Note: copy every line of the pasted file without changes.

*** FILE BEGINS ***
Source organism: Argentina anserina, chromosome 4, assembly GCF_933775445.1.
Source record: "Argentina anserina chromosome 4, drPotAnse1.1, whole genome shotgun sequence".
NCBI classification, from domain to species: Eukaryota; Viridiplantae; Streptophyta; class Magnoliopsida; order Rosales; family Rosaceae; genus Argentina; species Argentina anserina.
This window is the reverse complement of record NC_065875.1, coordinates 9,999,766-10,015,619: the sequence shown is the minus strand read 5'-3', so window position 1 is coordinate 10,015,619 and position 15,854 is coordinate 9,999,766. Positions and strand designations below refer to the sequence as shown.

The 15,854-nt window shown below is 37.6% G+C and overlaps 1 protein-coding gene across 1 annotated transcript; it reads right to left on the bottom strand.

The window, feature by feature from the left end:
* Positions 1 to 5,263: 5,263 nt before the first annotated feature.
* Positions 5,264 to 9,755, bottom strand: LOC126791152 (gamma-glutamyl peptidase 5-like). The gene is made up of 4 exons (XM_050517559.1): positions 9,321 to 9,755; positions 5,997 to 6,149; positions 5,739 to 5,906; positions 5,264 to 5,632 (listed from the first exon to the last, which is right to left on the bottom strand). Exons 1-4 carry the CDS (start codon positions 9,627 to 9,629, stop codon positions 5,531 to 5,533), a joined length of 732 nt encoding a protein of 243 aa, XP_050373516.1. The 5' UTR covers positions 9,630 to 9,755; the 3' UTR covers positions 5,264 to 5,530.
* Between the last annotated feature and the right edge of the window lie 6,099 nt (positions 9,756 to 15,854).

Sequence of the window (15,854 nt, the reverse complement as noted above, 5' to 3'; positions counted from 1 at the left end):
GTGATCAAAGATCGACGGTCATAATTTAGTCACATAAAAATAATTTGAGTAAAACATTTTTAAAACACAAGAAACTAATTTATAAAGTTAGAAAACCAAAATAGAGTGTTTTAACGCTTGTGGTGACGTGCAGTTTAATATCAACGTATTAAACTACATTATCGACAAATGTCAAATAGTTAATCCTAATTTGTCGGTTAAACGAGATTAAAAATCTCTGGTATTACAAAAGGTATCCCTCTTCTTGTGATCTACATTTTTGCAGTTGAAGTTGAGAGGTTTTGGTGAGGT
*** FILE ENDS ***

Source organism: Argentina anserina, chromosome 4, assembly GCF_933775445.1.
Source record: "Argentina anserina chromosome 4, drPotAnse1.1, whole genome shotgun sequence".
NCBI classification, from domain to species: Eukaryota; Viridiplantae; Streptophyta; class Magnoliopsida; order Rosales; family Rosaceae; genus Argentina; species Argentina anserina.
This window is the reverse complement of record NC_065875.1, coordinates 9,999,766-10,015,619: the sequence shown is the minus strand read 5'-3', so window position 1 is coordinate 10,015,619 and position 15,854 is coordinate 9,999,766. Positions and strand designations below refer to the sequence as shown.

The 15,854-nt window shown below is 37.6% G+C and overlaps 1 protein-coding gene across 1 annotated transcript; it reads right to left on the bottom strand.

The window, feature by feature from the left end:
* Positions 1 to 5,263: 5,263 nt before the first annotated feature.
* Positions 5,264 to 9,755, bottom strand: LOC126791152 (gamma-glutamyl peptidase 5-like). The gene is made up of 4 exons (XM_050517559.1): positions 9,321 to 9,755; positions 5,997 to 6,149; positions 5,739 to 5,906; positions 5,264 to 5,632 (listed from the first exon to the last, which is right to left on the bottom strand). Exons 1-4 carry the CDS (start codon positions 9,627 to 9,629, stop codon positions 5,531 to 5,533), a joined length of 732 nt encoding a protein of 243 aa, XP_050373516.1. The 5' UTR covers positions 9,630 to 9,755; the 3' UTR covers positions 5,264 to 5,530.
* Between the last annotated feature and the right edge of the window lie 6,099 nt (positions 9,756 to 15,854).

Sequence of the window (15,854 nt, the reverse complement as noted above, 5' to 3'; positions counted from 1 at the left end):
GTGATCAAAGATCGACGGTCATAATTTAGTCACATAAAAATAATTTGAGTAAAACATTTTTAAAACACAAGAAACTAATTTATAAAGTTAGAAAACCAAAATAGAGTGTTTTAACGCTTGTGGTGACGTGCAGTTTAATATCAACGTATTAAACTACATTATCGACAAATGTCAAATAGTTAATCCTAATTTGTCGGTTAAACGAGATTAAAAATCTCTGGTATTACAAAAGGTATCCCTCTTCTTGTGATCTACATTTTTGCAGTTGAAGTTGAGAGGTTTTGGTGAGGT